surgery 5th year, 2nd lecture (dr. ari raheem qader)
Post on 01-Jun-2015
DESCRIPTIONThe lecture has been given on May 5th, 2011 by Dr. Ari Raheem Qader.
BYDr Ari Raheem Qader
1. Skin Review2. Definitions3. Difference between Grafts & Flaps4. Classification of Skin Grafts5. Types of Skin Grafts (according to depth)6. Indications for Grafts7. Donor Sites8. Harvesting Tools
EPIDERMIS No blood vessels. Relies on diffusion from
underlying tissues. Stratified squamous
epithelium composed primarily of keratinocytes.
Separated from the dermis by a basement membrane.
DERMIS Composed of two “sub-
layers”: superficial papillary & deep reticular.
The dermis contains collagen, capillaries, elastic fibers, fibroblasts, nerve endings, etc.
GraftA skin graft is a tissue of epidermis and varying amounts of dermis that is detached from its own blood supply and placed in a new area with a new blood supply.
FlapAny tissue used for reconstruction or wound closure that retains all or part of its original blood supply after the tissue has been moved to the recipient location.
GraftDoes not maintainoriginal blood supply.
FlapMaintains original bloodsupply.
1. Autografts – A tissue transferred from one part of the body to another.
2. Homografts/Allograft – tissue transferred from a genetically different individual of the same species.
3. Xenografts – a graft transferred from an individual of one species to an individual of another species.
Grafts are typically described in terms of thickness or depth.
Split Thickness(Partial): Contains 100% of the epidermis and a portion of the dermis. Split thickness grafts are further classified as thin or thick.
Full Thickness: Contains 100% of the epidermis and dermis.
Type of Graft Advantages Disadvantages
Thin Split Thickness
-Least resembles original skin.
-Least resistance to trauma.
-Maximal Secondary Contraction
Thick Split Thickness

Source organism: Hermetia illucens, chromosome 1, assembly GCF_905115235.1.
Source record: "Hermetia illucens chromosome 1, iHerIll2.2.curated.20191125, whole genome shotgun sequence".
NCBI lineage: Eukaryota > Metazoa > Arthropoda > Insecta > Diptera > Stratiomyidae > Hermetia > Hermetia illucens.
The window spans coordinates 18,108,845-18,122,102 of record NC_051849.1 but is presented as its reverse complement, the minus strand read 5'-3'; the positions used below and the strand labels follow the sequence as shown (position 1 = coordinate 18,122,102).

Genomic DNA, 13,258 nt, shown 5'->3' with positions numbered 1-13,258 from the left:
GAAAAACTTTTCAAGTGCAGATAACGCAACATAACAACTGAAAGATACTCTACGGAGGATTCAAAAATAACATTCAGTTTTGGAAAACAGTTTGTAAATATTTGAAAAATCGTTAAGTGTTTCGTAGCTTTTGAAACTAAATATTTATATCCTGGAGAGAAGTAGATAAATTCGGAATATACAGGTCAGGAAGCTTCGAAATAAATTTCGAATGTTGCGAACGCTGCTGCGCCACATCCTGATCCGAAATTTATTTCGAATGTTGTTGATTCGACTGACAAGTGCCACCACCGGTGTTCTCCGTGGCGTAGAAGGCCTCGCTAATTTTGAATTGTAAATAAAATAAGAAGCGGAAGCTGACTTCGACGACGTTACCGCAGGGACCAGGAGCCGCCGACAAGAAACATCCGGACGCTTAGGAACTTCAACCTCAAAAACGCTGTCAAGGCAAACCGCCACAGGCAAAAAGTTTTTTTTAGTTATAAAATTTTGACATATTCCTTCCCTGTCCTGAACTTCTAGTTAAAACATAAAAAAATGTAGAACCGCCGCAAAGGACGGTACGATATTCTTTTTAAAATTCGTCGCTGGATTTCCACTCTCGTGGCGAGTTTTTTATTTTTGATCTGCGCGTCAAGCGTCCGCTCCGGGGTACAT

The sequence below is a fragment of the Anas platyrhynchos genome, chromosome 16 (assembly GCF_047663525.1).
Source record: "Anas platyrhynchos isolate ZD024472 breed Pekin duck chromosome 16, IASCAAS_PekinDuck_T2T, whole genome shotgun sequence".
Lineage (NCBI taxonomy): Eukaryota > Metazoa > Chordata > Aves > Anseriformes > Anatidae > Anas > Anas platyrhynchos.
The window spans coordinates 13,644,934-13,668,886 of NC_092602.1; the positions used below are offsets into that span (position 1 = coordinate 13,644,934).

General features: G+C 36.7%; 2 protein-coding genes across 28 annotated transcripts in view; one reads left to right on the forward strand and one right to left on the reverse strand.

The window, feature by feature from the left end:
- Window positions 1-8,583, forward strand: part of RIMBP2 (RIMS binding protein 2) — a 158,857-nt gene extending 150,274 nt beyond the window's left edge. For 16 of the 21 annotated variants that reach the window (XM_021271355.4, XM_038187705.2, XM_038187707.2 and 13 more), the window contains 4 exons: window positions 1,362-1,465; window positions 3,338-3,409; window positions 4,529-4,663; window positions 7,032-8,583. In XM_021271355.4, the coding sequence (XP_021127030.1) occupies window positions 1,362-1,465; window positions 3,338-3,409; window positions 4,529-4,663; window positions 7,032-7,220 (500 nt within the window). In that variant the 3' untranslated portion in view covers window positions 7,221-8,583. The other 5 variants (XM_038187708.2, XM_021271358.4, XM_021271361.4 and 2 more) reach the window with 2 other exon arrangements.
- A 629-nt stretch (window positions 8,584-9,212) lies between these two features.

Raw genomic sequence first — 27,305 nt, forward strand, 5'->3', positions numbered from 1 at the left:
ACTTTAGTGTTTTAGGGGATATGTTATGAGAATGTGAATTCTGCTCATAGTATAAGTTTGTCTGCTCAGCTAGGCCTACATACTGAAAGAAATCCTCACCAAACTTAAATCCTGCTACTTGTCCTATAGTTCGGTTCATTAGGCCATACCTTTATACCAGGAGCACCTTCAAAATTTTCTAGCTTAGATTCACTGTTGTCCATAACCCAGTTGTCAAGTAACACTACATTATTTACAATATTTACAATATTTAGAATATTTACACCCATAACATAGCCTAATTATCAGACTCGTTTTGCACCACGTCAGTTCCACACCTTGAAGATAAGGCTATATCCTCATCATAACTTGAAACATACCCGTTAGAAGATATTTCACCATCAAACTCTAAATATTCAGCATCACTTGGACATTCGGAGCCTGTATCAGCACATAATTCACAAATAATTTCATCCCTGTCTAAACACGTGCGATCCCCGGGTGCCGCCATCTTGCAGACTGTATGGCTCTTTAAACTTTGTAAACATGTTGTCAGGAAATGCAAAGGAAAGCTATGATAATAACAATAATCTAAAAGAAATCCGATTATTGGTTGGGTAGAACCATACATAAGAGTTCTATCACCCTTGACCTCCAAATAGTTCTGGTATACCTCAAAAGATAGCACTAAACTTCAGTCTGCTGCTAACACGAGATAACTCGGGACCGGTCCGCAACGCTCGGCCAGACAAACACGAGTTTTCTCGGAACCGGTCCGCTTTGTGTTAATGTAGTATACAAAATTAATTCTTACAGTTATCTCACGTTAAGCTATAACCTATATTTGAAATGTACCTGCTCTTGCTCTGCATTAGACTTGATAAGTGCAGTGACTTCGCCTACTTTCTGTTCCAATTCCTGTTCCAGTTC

-More qualities of normal skin.
-Lower graft survival
-Most resembles normal skin.
-Minimal Secondary contraction
-Resistant to trauma
-Donor site must be closed surgically.
-Donor sites are limited.
Phase 1 (0-48h) – Plasmatic ImbibitionDiffusion of nutrition from the recipient bed.
Phase 2 – InosculationVessels in graft connect with those in recipient bed.
Phase 3 (day 3-5) – Neovascular IngrowthGraft revascularized by ingrowth of new vessels into bed.
Bed must be well vascularized. The contact between graft and recipient
must be fully immobile. Low bacterial count at the site.
Systemic Factors Malnutrition Sepsis Medical Conditions (Diabetes) Medications
Steroids Antineoplastic agents Vasonconstrictors (e.g. nicotine)
Bone Tendon Infected Wound Highly irradiated
Extensive wounds. Burns. Specific surgeries that may require skin
grafts for healing to occur. Areas of prior infection with extensive
skin loss. Cosmetic reasons in reconstructive
The ideal donor site would provide skin that isidentical to the skin surrounding the recipient
area.Unfortunately, skin varies dramatically from
oneanatomic site to another in terms of:
- Colour- Thickness- Hair - Texture
Razor Blades Grafting Knives (Blair, Ferris, Smith, Humbly,
Goulian) Manual Drum Dermatomes (Padgett, Reese) **Electric/Air Powered Dermatomes
(Brown, Padgett, Hall)
Electric & Air Powered tools are most commonly used.
Contraction of the graftContraction of the graft
Blood supply random axial
Tissue movement rotation advancement transposition
Most common Based on subdermal plexus Unpredictable
Length:width of 3:1 or 4:1
Limited by available vessels Based on direct cutaneous vessels Random flap at distal tip Examples
nasolabial midline forehead flaps
Rotation Advancement Transposition
Not concrete, variations exist
Forehead, Brow 3:1 ratio Burow’s triangles